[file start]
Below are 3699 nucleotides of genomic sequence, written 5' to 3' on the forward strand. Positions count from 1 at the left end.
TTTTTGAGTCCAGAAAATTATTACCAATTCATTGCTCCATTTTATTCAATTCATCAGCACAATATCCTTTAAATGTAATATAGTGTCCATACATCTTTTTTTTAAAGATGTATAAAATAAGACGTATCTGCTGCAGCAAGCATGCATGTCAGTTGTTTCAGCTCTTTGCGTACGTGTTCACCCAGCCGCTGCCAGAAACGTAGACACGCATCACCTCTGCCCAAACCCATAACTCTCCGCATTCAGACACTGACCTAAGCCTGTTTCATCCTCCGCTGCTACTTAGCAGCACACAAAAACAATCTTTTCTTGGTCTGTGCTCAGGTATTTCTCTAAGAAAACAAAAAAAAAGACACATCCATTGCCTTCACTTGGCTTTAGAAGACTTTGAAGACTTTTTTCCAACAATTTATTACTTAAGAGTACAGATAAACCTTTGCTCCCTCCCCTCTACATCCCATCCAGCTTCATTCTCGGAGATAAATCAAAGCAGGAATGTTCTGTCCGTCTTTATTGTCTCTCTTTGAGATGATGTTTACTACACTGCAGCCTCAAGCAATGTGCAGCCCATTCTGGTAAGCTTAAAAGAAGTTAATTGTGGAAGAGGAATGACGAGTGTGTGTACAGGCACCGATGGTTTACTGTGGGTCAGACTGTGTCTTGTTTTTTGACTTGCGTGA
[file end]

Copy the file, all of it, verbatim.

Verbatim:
Below are 3699 nucleotides of genomic sequence, written 5' to 3' on the forward strand. Positions count from 1 at the left end.
TTTTTGAGTCCAGAAAATTATTACCAATTCATTGCTCCATTTTATTCAATTCATCAGCACAATATCCTTTAAATGTAATATAGTGTCCATACATCTTTTTTTTAAAGATGTATAAAATAAGACGTATCTGCTGCAGCAAGCATGCATGTCAGTTGTTTCAGCTCTTTGCGTACGTGTTCACCCAGCCGCTGCCAGAAACGTAGACACGCATCACCTCTGCCCAAACCCATAACTCTCCGCATTCAGACACTGACCTAAGCCTGTTTCATCCTCCGCTGCTACTTAGCAGCACACAAAAACAATCTTTTCTTGGTCTGTGCTCAGGTATTTCTCTAAGAAAACAAAAAAAAAGACACATCCATTGCCTTCACTTGGCTTTAGAAGACTTTGAAGACTTTTTTCCAACAATTTATTACTTAAGAGTACAGATAAACCTTTGCTCCCTCCCCTCTACATCCCATCCAGCTTCATTCTCGGAGATAAATCAAAGCAGGAATGTTCTGTCCGTCTTTATTGTCTCTCTTTGAGATGATGTTTACTACACTGCAGCCTCAAGCAATGTGCAGCCCATTCTGGTAAGCTTAAAAGAAGTTAATTGTGGAAGAGGAATGACGAGTGTGTGTACAGGCACCGATGGTTTACTGTGGGTCAGACTGTGTCTTGTTTTTTGACTTGCGTGA